tax selling

Tax selling

Selling of securities to realize losses that will offset capital gains and reduce tax liability. See: Wash sale.

Tax Selling

1. The act or practice of selling stock or other securities at a loss in order to offset gains from other investment or income. In the United States, one is able to reduce one's taxable income by the amount one has lost in investing. Therefore, it is common to sell securities that have declined anyway at the end of the year and thereby reduce one's tax liability.

2. The act or practice of selling stock or other securities at a gain in order to reduce an expected higher tax liability. Tax selling at a gain is common in December when an investor expects his/her income to be higher the following year. Thus, one pays the higher income tax on the gains this year rather than pay the higher still gains next year.

tax selling

The sale of securities to establish gains or losses for income-tax purposes. Significant tax selling often occurs in December, especially following a bear market, as investors seek losses to offset previous gains or other income. An investor may engage in tax selling to establish gains when he or she expects to be paying a higher marginal tax rate the following year. Compare tax-loss selling.
References in periodicals archive ?
Attempt has been made to link the January effect with tax selling in December and the ensuing rebound in January (Branch, 1977; Jones, Pearce, & Wilson, 1987).
Robert Claridge, Wirral Campaign against the Bedroom Tax Selling city assets I READ in the property section of the ECHO (October 27) that the council has put the Municipal Building up for sale.
Also, ATI is a long-selling process and the opportunity for loss selling diminishes as the tax selling weeds out the initially underperforming stocks.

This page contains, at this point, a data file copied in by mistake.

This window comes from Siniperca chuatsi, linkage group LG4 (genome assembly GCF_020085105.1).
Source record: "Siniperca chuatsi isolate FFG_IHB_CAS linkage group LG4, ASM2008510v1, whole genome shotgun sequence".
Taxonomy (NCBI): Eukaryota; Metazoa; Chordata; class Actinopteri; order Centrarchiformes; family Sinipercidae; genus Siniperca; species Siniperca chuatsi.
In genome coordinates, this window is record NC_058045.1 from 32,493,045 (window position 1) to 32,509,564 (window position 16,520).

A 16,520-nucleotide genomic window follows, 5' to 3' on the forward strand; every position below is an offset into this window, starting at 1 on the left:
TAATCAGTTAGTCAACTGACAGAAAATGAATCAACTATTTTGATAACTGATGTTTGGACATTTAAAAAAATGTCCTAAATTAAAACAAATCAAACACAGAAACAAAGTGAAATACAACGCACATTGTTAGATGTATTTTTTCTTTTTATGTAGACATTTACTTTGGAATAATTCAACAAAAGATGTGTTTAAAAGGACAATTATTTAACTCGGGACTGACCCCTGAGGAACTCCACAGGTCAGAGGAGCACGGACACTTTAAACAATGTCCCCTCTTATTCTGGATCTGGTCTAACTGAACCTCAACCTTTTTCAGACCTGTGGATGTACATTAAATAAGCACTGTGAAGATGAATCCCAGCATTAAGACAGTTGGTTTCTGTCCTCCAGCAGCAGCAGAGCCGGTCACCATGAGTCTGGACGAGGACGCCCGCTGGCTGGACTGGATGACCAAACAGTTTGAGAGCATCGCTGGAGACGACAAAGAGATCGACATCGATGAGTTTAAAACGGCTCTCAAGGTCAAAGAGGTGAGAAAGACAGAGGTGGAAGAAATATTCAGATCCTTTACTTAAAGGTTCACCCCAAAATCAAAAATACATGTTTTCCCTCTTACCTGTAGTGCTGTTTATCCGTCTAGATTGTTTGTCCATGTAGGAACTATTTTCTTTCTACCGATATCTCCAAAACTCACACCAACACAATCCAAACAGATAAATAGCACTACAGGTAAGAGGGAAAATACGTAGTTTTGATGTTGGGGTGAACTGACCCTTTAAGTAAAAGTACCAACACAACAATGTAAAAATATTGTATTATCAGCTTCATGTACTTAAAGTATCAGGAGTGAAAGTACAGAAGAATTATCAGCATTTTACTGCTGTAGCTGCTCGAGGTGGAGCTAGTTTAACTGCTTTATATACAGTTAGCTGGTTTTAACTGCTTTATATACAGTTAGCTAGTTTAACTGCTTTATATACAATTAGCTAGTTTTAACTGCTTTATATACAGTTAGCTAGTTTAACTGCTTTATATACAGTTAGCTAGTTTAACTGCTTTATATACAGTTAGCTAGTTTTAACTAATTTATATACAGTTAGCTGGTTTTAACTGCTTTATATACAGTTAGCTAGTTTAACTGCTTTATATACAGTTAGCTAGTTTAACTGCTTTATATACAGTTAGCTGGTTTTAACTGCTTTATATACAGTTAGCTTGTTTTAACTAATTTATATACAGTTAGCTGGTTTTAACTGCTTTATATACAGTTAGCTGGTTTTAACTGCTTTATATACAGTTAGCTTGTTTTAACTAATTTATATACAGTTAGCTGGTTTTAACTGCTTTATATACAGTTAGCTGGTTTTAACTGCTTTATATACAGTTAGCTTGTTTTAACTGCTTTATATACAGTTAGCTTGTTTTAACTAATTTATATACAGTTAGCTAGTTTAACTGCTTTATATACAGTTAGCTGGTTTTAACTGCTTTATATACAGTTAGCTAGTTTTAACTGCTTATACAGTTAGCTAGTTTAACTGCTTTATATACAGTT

The New Year brought some of the usual tax selling. High ferrous prices obviated any need to sell other products.
To the extent that tax selling is documented in November, this paper presents evidence supporting an explanation of stock seasonalities based on selling pressure.
Bolster, Lindsey, and Mitrusi (1987) document tax selling in December 1986 and a weakened January effect in 1987.
For many investors the date marks the opening of tax selling season.
Clark, who acts as a financial advisor for several investment clubs in Maryland and Virginia, says, "Tax selling is a strategy for more sophisticated clubs that have done exceptionally well; they have several realized gains in their portfolio." It's time to give a stock the once-over only if it has gained 30% from your initial investment.
This provides a strong incentive for an investor to delay realizing any losses, refraining from any year-end tax selling he would otherwise do.
Investment broker Walt Clark notes that the period after Thanksgiving is called tax selling season, because many investment clubs tend to sell stocks that are at a loss in order to off set some of the gains made through out the year and lessen their tax liability." After 31 days, the club can buy back any stock it thinks is poised to perform better, he adds.